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State, county clash over Okatie River anti-pollution efforts

The South Carolina Department of Health and Environmental Control has refused to hear a challenge from Beaufort County about new state stormwater standards for reducing pollution in the Okatie River.

Beaufort County officials say the plan -- which focuses on reducing the bacterial concentration in runoff flowing in to the river rather than the total number of pollutants entering it -- will do nothing to help restore shellfishing in the Okatie.

The state's plan now moves to the federal Environmental Protection Agency for final approval consideration.

If that happens, state and county requirements on stormwater management in developments near the sensitive waterway will be in conflict.

The county's approach focuses on the total number of pollutants flowing into the river.

Beaufort stormwater utility manager Dan Ahern said the state's plan --which seeks a more than 50 percent reduction in the concentration of pollutants -- means stormwater could be merely diluted to be in compliance with state standards.

He said the county will continue to work to reduce the number of pollutants in the river, Ahern said.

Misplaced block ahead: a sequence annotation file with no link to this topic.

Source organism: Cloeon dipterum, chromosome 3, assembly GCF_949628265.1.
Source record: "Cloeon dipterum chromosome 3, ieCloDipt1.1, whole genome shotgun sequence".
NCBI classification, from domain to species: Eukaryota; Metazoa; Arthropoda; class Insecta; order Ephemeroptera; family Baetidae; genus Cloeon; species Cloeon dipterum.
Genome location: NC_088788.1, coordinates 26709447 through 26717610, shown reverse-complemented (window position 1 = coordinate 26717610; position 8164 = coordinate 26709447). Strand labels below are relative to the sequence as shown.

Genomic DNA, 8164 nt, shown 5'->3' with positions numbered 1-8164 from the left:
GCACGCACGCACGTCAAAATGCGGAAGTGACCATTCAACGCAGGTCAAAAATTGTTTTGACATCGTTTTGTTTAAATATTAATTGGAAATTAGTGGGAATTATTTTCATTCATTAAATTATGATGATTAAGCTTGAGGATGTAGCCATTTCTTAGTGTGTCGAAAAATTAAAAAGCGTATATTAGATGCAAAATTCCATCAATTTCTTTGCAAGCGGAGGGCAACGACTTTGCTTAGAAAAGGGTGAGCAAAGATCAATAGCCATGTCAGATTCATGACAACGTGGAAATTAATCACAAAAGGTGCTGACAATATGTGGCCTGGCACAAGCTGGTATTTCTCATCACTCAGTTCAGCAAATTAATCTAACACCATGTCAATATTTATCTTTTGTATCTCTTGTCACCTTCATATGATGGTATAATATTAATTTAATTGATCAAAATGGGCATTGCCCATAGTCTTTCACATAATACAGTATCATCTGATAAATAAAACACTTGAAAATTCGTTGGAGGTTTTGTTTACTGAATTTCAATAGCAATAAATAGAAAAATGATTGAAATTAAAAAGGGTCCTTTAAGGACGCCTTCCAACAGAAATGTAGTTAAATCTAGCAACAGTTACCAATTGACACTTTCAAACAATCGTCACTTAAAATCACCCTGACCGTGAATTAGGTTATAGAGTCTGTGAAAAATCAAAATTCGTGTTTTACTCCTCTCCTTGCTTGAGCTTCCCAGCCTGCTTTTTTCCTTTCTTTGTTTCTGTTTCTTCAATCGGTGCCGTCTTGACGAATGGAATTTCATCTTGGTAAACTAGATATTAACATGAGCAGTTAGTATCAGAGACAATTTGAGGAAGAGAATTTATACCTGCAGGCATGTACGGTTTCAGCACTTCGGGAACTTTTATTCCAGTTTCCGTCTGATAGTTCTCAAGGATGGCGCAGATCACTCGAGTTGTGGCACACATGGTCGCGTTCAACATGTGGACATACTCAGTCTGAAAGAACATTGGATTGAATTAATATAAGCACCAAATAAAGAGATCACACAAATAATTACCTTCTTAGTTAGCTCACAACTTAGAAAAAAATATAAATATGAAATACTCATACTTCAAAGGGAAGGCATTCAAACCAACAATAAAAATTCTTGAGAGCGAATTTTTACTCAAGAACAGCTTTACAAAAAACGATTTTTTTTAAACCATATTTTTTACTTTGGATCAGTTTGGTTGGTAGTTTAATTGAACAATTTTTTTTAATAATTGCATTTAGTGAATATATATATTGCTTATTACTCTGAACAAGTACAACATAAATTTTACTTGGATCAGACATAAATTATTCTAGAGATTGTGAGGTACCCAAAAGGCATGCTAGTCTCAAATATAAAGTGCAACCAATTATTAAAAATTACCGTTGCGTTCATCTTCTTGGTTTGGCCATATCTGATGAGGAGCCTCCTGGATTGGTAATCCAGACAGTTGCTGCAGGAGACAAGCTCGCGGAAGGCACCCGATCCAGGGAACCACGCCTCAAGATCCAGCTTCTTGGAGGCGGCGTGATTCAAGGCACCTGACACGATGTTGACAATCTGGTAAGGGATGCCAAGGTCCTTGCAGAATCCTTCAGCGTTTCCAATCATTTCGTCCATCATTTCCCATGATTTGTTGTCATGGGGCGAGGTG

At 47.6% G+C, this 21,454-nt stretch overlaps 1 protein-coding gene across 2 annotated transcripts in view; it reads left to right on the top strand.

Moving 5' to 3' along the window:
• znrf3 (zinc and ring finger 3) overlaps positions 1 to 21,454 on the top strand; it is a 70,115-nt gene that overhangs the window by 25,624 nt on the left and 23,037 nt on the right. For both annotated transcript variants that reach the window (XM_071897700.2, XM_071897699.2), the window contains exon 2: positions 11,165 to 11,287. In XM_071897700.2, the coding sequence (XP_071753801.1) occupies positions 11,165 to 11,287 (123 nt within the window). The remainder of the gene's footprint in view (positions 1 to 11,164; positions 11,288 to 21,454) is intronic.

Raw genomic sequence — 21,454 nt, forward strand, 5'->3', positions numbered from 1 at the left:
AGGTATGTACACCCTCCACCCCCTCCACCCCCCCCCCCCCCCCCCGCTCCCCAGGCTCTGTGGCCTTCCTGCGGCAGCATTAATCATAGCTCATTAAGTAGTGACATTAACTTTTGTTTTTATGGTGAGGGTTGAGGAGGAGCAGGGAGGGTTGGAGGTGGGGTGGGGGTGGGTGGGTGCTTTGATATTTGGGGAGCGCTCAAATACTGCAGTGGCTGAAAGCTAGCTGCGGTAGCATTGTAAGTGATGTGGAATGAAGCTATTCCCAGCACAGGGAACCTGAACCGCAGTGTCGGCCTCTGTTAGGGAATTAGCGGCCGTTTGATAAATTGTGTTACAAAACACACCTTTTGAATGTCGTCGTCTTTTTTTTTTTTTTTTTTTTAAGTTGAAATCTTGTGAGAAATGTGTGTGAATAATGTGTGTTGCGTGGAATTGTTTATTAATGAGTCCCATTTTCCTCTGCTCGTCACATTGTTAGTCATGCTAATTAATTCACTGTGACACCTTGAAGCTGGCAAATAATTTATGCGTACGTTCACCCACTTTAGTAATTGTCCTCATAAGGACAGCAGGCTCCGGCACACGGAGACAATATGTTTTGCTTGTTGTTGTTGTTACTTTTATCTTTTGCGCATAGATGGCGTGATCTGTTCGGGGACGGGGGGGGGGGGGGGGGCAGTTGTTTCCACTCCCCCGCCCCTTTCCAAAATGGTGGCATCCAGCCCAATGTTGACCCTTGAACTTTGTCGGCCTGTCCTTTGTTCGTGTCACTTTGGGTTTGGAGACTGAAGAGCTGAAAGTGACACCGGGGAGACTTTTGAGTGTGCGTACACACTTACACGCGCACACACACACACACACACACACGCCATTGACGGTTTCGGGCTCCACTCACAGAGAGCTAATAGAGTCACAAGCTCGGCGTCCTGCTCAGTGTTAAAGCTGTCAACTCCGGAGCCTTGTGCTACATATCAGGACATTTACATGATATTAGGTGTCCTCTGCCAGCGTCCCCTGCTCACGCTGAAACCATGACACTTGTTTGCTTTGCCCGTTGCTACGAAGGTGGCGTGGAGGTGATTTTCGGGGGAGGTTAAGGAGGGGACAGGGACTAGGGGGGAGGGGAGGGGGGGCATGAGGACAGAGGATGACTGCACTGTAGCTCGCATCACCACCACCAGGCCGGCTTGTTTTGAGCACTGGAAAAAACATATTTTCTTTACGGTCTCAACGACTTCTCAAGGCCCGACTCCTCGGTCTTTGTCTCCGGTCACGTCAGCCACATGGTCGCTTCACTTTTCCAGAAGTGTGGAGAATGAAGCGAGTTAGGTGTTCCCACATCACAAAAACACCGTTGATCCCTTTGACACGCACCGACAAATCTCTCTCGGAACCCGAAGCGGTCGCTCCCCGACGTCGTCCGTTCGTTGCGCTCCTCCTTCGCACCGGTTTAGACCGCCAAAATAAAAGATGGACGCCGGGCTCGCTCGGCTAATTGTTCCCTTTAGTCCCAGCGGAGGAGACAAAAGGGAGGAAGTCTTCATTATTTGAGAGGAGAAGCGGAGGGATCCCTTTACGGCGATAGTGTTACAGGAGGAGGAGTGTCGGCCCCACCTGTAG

Reed Armstrong of the South Carolina Coastal Conservation League said Beaufort County's approach is the right one.

"DHEC is saying concentration is the guiding principle, and the county is saying it's the number of colonies in the water regardless of volume," Armstrong said. "Our view is the county has taken the correct position."

"It's a better gauge for how to reduce coliform bacteria contamination in the waterways," he said.

Armstrong said he would encourage the county to appeal the DHEC report in the state's Administrative Law Court.

DHEC spokesman Jim Beasley said the board declined to hear Beaufort county's appeal because it believes the state's approach is best for the river.

"The board did not feel (the plan) required further review," he said.

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